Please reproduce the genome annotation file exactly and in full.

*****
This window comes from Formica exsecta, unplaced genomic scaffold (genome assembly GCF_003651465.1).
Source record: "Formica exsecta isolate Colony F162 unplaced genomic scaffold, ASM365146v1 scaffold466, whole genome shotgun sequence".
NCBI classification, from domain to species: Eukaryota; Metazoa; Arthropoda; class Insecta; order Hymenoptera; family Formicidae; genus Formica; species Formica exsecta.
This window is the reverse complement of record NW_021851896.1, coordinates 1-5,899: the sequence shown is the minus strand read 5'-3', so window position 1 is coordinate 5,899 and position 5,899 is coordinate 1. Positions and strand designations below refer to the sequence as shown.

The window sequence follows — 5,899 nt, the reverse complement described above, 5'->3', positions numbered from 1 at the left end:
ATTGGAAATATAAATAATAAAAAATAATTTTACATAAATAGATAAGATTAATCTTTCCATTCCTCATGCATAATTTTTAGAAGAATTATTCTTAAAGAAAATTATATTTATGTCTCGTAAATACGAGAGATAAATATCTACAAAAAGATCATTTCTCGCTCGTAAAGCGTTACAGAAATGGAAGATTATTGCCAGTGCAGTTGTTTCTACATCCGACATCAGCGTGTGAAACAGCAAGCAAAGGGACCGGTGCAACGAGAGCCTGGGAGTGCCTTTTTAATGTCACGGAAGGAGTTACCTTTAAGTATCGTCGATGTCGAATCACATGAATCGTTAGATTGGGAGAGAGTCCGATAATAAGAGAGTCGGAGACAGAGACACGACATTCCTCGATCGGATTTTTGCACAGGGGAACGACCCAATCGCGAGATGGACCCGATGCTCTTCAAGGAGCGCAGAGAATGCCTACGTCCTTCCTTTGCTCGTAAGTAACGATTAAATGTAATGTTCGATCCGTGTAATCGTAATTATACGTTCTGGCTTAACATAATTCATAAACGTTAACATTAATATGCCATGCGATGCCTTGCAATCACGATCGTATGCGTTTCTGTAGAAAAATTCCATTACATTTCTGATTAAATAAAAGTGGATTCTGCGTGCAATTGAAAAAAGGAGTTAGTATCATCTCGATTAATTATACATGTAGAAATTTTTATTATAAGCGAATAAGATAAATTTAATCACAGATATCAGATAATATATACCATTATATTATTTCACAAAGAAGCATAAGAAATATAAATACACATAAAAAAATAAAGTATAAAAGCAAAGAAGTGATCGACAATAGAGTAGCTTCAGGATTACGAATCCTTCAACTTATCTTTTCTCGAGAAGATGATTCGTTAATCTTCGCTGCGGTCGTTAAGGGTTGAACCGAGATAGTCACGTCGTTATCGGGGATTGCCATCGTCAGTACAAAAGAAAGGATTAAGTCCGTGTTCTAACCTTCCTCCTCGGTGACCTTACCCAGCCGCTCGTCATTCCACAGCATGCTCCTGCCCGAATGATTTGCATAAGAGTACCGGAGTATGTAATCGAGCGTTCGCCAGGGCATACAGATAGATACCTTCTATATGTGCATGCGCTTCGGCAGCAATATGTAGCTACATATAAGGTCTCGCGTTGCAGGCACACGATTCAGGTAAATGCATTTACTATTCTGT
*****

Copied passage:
This window comes from Formica exsecta, unplaced genomic scaffold (genome assembly GCF_003651465.1).
Source record: "Formica exsecta isolate Colony F162 unplaced genomic scaffold, ASM365146v1 scaffold466, whole genome shotgun sequence".
NCBI classification, from domain to species: Eukaryota; Metazoa; Arthropoda; class Insecta; order Hymenoptera; family Formicidae; genus Formica; species Formica exsecta.
This window is the reverse complement of record NW_021851896.1, coordinates 1-5,899: the sequence shown is the minus strand read 5'-3', so window position 1 is coordinate 5,899 and position 5,899 is coordinate 1. Positions and strand designations below refer to the sequence as shown.

The window sequence follows — 5,899 nt, the reverse complement described above, 5'->3', positions numbered from 1 at the left end:
ATTGGAAATATAAATAATAAAAAATAATTTTACATAAATAGATAAGATTAATCTTTCCATTCCTCATGCATAATTTTTAGAAGAATTATTCTTAAAGAAAATTATATTTATGTCTCGTAAATACGAGAGATAAATATCTACAAAAAGATCATTTCTCGCTCGTAAAGCGTTACAGAAATGGAAGATTATTGCCAGTGCAGTTGTTTCTACATCCGACATCAGCGTGTGAAACAGCAAGCAAAGGGACCGGTGCAACGAGAGCCTGGGAGTGCCTTTTTAATGTCACGGAAGGAGTTACCTTTAAGTATCGTCGATGTCGAATCACATGAATCGTTAGATTGGGAGAGAGTCCGATAATAAGAGAGTCGGAGACAGAGACACGACATTCCTCGATCGGATTTTTGCACAGGGGAACGACCCAATCGCGAGATGGACCCGATGCTCTTCAAGGAGCGCAGAGAATGCCTACGTCCTTCCTTTGCTCGTAAGTAACGATTAAATGTAATGTTCGATCCGTGTAATCGTAATTATACGTTCTGGCTTAACATAATTCATAAACGTTAACATTAATATGCCATGCGATGCCTTGCAATCACGATCGTATGCGTTTCTGTAGAAAAATTCCATTACATTTCTGATTAAATAAAAGTGGATTCTGCGTGCAATTGAAAAAAGGAGTTAGTATCATCTCGATTAATTATACATGTAGAAATTTTTATTATAAGCGAATAAGATAAATTTAATCACAGATATCAGATAATATATACCATTATATTATTTCACAAAGAAGCATAAGAAATATAAATACACATAAAAAAATAAAGTATAAAAGCAAAGAAGTGATCGACAATAGAGTAGCTTCAGGATTACGAATCCTTCAACTTATCTTTTCTCGAGAAGATGATTCGTTAATCTTCGCTGCGGTCGTTAAGGGTTGAACCGAGATAGTCACGTCGTTATCGGGGATTGCCATCGTCAGTACAAAAGAAAGGATTAAGTCCGTGTTCTAACCTTCCTCCTCGGTGACCTTACCCAGCCGCTCGTCATTCCACAGCATGCTCCTGCCCGAATGATTTGCATAAGAGTACCGGAGTATGTAATCGAGCGTTCGCCAGGGCATACAGATAGATACCTTCTATATGTGCATGCGCTTCGGCAGCAATATGTAGCTACATATAAGGTCTCGCGTTGCAGGCACACGATTCAGGTAAATGCATTTACTATTCTGT